Hello Incognito users
Here are some new updates on the progress of Incognito’s interoperability with unified privacy tokens.
In the previous post, we shared the main idea of Unified pTokens feature, as well as the benefits that it brings to the community.
Now, let’s go through the new UI/UX design for the initiative.
First, converting privacy tokens to unified pTokens.
After the feature is released, users can convert their existing privacy tokens to unified privacy tokens, then takes action on them more conveniently and with more benefits.
To convert tokens in the app, select
Settings in More tab, and then tap
The app will check balances and group existing tokens by currency. Users can choose one or multiple coins to convert.
The conversion process will be shown on app screen, and it may take a few minutes to complete, so please don’t navigate away until the process finishes.
Users can press the
Go back to walletbutton to check balances when the process completes.
When the conversion finishes, users will receive back unified ptoken with a new balance equals to the sum of the grouped privacy tokens’ balances. Users can both transfer privately and swap anonymously with the unified pToken (of course with all balances).
The account has 5 pETH (Ethereum), 3 pETH (BSC), 2 pETH (Polygon).
After converting, the account now has 5 + 3 + 2 = 10 pETH (unified pToken).
In the first release, the protocol will only support unifying popular tokens (e.g ETH, DAI, USDT, USDC, MATIC, …). The list of supported tokens will be published when the feature is officialy launched and updated usually in the future.
Second, shielding with unified pTokens.
One of the biggest advantages that users can benefit from this new feature is that it enables users to shield unified pTokens to Incognito from any networks that the protocol supports.
Let’s make a quick comparison:
Current approach: if users shield the same currency from different networks, they will receive different privacy tokens correspondingly in their wallet.
New approach: if users shield the same currency from different networks, they will receive the same unified pToken in their wallet.
Select a coin to shield.
The app will show a list of networks that support the selected coin. Users can pick one as expected and send funds from the picked network to Incognito.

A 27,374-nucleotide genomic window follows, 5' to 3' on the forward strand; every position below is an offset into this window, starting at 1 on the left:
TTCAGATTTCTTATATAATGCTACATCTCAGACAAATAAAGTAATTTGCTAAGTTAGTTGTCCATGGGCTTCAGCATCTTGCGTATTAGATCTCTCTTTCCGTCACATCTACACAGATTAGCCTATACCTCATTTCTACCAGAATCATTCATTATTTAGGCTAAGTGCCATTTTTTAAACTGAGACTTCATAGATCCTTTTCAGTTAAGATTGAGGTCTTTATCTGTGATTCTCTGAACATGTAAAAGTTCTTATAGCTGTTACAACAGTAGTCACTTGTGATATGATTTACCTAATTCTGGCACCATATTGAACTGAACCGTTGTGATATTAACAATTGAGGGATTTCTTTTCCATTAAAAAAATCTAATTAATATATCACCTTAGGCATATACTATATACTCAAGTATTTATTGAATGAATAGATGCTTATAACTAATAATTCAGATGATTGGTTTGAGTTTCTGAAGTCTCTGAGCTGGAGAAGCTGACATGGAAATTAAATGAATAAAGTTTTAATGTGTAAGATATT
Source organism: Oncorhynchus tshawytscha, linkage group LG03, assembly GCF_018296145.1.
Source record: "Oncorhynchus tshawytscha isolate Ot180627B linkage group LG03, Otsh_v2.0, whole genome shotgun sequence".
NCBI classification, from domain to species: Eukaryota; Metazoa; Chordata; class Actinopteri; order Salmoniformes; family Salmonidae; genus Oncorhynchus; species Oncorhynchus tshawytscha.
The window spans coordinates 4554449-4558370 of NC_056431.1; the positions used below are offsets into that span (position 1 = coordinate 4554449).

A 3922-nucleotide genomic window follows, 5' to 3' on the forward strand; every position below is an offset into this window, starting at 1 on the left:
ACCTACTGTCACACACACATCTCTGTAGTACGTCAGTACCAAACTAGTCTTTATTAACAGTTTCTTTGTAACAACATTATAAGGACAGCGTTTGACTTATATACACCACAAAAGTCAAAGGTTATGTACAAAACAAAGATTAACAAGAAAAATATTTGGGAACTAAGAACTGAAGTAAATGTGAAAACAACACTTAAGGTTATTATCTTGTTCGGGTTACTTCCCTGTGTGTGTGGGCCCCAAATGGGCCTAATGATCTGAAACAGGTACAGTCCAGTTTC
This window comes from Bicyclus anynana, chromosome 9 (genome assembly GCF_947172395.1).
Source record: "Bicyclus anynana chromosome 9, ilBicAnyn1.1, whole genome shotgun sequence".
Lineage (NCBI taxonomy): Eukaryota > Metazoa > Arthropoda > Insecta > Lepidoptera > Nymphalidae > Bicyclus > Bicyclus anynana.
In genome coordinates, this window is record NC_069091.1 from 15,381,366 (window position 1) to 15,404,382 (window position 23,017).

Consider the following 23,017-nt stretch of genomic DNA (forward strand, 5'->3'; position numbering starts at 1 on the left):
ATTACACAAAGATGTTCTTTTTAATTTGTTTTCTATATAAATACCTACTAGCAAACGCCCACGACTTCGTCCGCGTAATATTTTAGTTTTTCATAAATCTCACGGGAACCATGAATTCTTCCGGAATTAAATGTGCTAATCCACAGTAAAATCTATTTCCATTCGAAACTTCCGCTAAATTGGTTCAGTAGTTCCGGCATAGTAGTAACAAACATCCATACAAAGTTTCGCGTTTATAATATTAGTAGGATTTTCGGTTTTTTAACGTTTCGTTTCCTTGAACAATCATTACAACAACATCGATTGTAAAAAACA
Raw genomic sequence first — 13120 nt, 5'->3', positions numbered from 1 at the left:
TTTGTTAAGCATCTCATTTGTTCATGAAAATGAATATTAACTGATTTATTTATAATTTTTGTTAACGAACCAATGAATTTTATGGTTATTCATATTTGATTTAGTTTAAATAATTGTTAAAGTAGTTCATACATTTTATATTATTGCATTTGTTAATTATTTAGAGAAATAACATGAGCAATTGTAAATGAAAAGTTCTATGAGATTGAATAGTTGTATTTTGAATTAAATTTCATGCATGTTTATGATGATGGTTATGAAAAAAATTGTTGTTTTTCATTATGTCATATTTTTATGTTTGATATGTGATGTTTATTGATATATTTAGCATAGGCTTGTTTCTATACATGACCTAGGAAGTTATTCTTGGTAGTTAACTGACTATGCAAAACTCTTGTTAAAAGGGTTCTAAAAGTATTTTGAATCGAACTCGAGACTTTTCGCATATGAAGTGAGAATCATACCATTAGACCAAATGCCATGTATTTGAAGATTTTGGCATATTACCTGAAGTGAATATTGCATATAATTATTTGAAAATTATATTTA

There are two ways for sending funds to Incognito: generating shielding address or connecting to users’ Ethereum wallet. If users choose
Generate a shielding address, all needed information like the shielding address, minimum shielding amount, and estimated shielding fee will be shown on the screen (refer to the screenshots above).
Also on this screen, users can switch to other networks by tapping on the icon in the
Network typefield and choose another one.
If user shields 1 ETH on Ethereum, he receives 1 pETH (unified pToken) on Incognito.
If user shields 1 ETH on Polygon, he also receives 1 pETH (unified pToken) on Incognito.
As a result, now that he has 2 pETH (unified pToken) in his wallet and can send, receive, trade, provide, etc. privately in Incognito network.
Third, unshielding with unified pTokens.
Conversely, users can unshield unified pTokens to get their public tokens back. Different from the current approach, thanks to the unified pTokens feature, users now can choose any networks (which are supported by the protocol) to receive tokens withdrawn from Incognito.
Select a coin to unshield.
Enter the amount, the external address (aka receiving address), and the network that users want to receive their assets back.
The app will estimate the unshielding fees in unified pToken. If the actually charged fee is less than the estimated fee, the redundant fee will be summed up to the receiving amount. Therefore, the receiving amount may be a little more than the unshielding amount.
That’s all about UI-UX for unified pTokens!
We are looking forward to having your instructive thoughts and feedback. Let’s share with us via comment below. Thank you.